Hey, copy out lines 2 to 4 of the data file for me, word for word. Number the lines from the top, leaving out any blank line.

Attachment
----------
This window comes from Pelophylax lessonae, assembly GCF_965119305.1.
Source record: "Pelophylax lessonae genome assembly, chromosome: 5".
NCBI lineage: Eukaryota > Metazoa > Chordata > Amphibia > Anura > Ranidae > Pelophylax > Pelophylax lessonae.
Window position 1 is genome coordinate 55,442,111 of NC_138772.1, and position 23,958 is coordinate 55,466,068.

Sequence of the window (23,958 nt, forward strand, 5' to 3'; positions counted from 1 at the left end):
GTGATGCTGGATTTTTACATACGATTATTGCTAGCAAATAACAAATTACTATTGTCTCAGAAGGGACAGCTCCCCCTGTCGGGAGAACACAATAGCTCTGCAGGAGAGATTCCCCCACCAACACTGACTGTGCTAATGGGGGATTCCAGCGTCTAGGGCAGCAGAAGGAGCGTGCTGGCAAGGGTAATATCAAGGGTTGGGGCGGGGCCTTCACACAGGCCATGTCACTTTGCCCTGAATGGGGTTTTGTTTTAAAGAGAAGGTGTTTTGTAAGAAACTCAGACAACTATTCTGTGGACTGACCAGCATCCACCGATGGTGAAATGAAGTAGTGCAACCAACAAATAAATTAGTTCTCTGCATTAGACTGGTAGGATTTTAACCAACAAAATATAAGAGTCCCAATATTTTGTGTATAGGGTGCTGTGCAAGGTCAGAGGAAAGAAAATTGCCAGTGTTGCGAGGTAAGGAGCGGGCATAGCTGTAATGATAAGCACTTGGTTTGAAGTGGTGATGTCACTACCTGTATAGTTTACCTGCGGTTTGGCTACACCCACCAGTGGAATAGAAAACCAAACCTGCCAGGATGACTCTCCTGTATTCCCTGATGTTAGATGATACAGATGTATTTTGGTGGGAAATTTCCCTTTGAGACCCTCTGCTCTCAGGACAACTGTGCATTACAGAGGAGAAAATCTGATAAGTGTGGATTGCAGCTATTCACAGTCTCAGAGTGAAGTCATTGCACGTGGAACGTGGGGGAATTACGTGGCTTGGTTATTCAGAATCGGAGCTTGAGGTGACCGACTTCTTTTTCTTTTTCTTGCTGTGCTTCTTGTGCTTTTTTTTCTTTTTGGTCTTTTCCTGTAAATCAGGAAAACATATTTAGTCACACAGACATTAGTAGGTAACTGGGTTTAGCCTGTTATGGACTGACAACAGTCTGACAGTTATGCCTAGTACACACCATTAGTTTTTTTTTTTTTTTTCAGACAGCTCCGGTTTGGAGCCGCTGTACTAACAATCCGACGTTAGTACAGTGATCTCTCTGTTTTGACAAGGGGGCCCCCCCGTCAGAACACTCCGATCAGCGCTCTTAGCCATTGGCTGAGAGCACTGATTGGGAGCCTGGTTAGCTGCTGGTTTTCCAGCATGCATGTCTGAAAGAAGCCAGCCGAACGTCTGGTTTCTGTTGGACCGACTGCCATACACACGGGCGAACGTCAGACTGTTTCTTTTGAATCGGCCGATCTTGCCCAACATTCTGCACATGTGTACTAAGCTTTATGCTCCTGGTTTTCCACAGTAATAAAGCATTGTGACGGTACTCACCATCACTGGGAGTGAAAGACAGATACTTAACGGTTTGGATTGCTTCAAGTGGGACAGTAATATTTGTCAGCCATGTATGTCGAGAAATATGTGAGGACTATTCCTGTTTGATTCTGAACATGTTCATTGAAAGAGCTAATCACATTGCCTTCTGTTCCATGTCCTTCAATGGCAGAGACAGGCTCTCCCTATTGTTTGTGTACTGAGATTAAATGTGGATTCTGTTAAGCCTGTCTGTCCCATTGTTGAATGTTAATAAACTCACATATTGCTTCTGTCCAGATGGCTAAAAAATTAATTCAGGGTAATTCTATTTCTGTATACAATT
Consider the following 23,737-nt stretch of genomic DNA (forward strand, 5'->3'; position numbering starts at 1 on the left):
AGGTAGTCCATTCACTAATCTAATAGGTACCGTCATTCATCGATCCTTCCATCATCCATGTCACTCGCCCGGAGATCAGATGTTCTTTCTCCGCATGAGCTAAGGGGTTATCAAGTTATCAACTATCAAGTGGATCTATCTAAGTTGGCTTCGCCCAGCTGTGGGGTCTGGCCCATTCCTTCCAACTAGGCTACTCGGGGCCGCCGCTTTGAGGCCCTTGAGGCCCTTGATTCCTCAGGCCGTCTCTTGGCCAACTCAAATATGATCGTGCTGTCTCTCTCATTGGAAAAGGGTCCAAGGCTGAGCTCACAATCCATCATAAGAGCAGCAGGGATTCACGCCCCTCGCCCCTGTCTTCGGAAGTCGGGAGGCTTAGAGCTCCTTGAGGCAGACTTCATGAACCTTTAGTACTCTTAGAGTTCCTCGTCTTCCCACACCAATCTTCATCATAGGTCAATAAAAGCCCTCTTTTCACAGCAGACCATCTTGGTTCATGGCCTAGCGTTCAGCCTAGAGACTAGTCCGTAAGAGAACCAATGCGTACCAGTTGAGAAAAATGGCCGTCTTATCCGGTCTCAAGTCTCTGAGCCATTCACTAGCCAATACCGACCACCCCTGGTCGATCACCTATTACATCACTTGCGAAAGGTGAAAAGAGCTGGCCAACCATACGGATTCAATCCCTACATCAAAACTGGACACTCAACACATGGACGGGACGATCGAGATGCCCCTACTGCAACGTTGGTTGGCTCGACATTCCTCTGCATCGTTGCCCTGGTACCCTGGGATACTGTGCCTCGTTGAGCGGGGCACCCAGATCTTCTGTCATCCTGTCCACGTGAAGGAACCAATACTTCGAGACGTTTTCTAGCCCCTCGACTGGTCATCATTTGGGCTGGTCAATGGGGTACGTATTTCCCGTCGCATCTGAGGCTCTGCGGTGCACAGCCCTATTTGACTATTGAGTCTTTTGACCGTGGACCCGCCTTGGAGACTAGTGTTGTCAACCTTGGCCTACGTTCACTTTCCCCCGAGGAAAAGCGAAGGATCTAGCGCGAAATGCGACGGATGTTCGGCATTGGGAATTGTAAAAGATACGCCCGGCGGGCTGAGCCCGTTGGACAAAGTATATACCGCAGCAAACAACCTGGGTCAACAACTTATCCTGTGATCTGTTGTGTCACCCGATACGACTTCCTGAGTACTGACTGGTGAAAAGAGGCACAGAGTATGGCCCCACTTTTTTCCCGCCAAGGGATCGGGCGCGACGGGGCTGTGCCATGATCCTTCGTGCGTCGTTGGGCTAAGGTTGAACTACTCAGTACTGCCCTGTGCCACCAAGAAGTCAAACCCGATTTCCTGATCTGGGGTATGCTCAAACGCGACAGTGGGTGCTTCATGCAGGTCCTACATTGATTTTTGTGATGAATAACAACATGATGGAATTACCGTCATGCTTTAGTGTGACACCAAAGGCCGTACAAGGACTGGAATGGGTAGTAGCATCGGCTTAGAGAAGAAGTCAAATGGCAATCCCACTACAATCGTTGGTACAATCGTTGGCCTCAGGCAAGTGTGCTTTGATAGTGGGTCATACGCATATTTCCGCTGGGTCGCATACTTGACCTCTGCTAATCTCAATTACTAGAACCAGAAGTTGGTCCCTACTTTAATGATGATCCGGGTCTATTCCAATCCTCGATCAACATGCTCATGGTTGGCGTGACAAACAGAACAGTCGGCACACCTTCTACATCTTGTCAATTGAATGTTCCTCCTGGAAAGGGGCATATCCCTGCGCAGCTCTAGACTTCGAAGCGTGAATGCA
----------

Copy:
Source record: "Pelophylax lessonae genome assembly, chromosome: 5".
NCBI lineage: Eukaryota > Metazoa > Chordata > Amphibia > Anura > Ranidae > Pelophylax > Pelophylax lessonae.
Window position 1 is genome coordinate 55,442,111 of NC_138772.1, and position 23,958 is coordinate 55,466,068.